The iconic Larry Sawyer once observed that “few sources of friction within the audit department exceed that caused by the process of report writing.” Sawyer went on to correctly observe, “The most brilliant of analyses and the most productive of audit findings seem to be forgotten during the trauma of report writing.” In my view, these are some of the wisest comments Sawyer (or any other practitioner or academic) ever uttered about internal auditing.
After almost 36 years as an internal auditor, I am not sure that as a profession we are any more proficient in publishing timely and well-written audit reports than we were the day I first “donned my internal audit spurs.” As Sawyer noted, the reasons for committing “reportable offenses” are many:
If we are to successfully navigate the current environment in which stakeholders expect more of us despite our reduced resources, then we must tackle our inefficient processes. None are more obvious targets than report writing, where many audit departments spend more time finalizing a report than the audit took to complete. I have been evangelizing on this topic for the past 15 years. Among the effective strategies to reducing report “cycle time” that I have observed, include:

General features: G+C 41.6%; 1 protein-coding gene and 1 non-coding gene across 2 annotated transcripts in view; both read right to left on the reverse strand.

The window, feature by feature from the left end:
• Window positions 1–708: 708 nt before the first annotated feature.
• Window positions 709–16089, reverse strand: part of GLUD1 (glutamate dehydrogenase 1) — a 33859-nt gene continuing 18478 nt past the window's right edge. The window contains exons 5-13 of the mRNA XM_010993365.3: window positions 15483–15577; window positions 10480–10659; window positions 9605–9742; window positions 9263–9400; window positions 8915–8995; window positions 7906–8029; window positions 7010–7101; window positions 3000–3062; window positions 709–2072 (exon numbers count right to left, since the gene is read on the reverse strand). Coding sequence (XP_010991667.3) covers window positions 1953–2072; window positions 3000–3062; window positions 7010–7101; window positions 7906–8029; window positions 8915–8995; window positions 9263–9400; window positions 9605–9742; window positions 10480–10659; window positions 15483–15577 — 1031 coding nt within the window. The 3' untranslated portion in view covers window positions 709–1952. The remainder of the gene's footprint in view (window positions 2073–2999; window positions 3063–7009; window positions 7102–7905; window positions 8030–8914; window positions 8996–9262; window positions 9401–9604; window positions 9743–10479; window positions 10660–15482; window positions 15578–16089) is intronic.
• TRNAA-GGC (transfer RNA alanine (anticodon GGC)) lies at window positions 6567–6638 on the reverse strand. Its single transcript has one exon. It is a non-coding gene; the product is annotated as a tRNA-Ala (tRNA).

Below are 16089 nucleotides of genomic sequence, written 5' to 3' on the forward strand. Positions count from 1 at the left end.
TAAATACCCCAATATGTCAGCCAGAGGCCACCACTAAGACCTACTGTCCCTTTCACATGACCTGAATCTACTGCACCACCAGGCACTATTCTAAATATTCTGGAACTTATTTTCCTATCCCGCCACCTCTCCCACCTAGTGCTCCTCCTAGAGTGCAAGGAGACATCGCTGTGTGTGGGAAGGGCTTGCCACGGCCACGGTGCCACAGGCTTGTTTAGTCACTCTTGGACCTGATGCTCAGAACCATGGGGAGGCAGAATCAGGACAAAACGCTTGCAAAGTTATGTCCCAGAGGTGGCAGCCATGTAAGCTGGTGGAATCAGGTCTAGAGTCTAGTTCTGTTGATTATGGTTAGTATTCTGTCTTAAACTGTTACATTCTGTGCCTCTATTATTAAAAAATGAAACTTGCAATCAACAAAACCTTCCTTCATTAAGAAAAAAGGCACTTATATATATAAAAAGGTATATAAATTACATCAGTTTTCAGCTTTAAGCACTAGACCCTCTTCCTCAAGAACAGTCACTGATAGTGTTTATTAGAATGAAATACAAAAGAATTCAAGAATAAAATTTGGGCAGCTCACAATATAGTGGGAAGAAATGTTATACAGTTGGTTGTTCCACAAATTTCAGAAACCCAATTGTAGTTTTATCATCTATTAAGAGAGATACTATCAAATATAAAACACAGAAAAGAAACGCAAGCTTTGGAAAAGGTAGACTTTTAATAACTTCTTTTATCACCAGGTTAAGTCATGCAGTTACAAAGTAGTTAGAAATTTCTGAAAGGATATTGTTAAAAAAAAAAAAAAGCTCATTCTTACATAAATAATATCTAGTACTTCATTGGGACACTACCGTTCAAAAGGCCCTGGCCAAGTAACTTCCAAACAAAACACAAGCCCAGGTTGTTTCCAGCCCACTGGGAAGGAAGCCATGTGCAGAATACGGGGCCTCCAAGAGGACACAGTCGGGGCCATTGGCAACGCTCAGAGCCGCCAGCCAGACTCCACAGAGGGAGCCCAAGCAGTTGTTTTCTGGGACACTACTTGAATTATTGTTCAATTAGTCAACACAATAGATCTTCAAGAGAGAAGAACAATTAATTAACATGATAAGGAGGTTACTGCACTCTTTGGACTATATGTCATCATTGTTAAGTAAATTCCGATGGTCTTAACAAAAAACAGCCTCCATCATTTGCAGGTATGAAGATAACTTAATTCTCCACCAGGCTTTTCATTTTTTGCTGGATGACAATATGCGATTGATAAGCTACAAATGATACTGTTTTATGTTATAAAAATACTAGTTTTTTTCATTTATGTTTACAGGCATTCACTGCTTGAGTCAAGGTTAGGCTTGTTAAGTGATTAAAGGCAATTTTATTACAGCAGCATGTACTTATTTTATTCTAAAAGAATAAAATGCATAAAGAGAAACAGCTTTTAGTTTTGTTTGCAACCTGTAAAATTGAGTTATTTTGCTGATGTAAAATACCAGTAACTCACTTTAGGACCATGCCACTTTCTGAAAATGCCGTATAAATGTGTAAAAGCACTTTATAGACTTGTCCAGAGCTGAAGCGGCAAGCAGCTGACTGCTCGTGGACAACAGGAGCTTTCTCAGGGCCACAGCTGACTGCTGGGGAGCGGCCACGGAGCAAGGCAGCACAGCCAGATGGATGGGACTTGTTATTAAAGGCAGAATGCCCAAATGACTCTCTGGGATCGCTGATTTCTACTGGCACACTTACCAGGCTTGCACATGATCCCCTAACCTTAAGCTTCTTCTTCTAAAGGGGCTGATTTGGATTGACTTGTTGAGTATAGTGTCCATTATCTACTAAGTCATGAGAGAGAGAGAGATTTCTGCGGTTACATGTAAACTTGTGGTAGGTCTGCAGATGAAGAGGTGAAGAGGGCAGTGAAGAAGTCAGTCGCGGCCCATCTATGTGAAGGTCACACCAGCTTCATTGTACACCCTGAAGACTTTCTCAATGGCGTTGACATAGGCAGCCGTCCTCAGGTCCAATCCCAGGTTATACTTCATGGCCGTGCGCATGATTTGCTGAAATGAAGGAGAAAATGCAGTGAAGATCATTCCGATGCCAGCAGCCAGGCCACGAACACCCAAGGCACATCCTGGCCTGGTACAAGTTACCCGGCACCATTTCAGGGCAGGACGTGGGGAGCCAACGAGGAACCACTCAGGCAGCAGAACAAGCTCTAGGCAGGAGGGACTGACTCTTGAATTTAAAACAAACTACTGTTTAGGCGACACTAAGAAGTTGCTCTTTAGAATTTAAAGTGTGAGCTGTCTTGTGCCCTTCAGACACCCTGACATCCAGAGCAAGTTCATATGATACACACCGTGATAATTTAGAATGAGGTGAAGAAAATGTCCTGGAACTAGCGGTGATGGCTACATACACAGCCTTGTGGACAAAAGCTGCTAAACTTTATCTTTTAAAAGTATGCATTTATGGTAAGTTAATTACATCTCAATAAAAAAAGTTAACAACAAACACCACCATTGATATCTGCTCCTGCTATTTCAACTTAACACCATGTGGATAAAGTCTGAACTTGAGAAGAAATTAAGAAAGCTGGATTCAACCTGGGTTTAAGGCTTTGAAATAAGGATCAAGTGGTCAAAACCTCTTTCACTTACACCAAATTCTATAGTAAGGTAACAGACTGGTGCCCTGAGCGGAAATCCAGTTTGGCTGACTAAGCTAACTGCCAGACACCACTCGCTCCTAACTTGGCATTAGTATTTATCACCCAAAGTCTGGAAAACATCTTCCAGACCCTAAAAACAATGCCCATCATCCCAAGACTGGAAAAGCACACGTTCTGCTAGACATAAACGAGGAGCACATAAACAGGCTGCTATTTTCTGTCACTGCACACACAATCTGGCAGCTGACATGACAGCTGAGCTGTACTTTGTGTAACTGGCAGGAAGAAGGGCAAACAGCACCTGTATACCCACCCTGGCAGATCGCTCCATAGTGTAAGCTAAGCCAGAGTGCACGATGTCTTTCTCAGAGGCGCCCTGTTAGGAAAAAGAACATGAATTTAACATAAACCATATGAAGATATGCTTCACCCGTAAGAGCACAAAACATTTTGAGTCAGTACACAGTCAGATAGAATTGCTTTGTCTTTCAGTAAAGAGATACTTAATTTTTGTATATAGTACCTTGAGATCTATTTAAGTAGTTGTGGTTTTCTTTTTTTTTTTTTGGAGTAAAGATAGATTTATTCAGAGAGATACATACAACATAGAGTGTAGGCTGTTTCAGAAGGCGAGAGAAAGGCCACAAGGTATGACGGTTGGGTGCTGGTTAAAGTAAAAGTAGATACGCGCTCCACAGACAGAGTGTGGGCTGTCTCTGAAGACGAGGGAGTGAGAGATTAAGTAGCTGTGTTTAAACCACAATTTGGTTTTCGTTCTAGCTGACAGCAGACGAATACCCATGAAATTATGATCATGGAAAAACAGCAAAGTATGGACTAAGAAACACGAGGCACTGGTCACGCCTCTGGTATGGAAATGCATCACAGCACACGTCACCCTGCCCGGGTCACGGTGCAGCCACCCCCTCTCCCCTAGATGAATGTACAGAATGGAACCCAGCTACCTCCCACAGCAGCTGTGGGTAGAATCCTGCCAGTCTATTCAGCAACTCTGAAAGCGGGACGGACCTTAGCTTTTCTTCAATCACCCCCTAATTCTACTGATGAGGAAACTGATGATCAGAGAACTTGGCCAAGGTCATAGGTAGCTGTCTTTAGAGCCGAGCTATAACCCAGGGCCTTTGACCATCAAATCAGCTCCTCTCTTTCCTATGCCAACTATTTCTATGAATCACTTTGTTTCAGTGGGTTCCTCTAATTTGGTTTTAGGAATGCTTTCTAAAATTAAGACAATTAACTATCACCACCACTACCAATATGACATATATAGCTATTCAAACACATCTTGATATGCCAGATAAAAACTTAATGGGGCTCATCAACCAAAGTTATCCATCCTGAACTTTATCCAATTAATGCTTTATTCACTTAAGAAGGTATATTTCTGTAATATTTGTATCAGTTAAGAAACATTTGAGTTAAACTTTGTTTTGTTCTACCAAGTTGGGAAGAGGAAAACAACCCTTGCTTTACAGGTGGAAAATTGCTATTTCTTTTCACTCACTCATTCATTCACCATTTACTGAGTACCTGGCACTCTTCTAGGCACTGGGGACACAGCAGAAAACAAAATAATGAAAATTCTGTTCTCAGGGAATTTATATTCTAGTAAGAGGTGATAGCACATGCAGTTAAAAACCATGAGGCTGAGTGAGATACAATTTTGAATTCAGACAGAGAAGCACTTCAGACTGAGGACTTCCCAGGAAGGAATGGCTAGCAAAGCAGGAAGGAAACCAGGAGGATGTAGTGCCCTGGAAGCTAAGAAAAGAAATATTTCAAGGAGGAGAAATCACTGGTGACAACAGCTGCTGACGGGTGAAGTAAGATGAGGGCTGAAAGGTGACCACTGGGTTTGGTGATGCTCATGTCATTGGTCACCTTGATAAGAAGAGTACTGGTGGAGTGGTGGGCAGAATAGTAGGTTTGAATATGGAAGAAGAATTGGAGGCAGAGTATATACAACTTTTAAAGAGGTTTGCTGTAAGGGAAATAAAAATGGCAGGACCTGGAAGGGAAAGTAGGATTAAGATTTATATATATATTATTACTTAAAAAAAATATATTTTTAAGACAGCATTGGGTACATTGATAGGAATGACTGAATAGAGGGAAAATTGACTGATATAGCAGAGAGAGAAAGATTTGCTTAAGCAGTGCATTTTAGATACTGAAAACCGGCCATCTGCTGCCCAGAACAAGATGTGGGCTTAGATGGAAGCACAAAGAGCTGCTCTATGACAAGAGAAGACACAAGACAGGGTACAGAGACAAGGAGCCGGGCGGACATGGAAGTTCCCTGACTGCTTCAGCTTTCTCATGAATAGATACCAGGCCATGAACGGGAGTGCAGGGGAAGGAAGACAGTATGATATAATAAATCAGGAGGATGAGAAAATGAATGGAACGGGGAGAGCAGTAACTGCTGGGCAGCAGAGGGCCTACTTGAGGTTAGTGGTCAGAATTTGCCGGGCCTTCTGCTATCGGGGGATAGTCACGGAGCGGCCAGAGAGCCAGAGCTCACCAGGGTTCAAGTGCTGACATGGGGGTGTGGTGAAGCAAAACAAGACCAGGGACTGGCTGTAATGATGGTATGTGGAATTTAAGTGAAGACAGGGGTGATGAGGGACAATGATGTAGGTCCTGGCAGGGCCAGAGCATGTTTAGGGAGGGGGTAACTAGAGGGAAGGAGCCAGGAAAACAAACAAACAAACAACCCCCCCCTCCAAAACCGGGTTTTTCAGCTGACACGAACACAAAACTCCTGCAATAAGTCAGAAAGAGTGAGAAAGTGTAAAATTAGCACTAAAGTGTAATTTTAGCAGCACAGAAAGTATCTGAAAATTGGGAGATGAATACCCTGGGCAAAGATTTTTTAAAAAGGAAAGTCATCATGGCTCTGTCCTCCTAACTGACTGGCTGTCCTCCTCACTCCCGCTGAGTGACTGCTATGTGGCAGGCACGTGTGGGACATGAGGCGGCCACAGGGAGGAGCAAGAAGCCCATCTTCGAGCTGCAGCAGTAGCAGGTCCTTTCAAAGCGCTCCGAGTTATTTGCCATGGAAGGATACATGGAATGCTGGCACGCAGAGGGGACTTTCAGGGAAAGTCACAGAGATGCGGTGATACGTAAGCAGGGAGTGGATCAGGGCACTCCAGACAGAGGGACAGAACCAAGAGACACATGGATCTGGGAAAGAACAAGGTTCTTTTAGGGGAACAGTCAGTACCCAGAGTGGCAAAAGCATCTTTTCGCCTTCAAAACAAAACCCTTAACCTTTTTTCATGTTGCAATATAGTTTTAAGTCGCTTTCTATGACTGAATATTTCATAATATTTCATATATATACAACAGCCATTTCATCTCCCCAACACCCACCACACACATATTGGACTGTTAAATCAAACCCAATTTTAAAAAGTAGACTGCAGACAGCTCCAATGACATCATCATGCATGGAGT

Granted, these “sound bite” solutions are easier said than done. However, report writing is a core internal audit process in dire need of reengineering. We cannot maintain the hard-won stature of the past decade if we ignore opportunities to deliver timely and relevant information to key stakeholders. Failure to deliver timely audit results is not an option.
As the great playwright George Bernard Shaw once observed, “Better never than late.”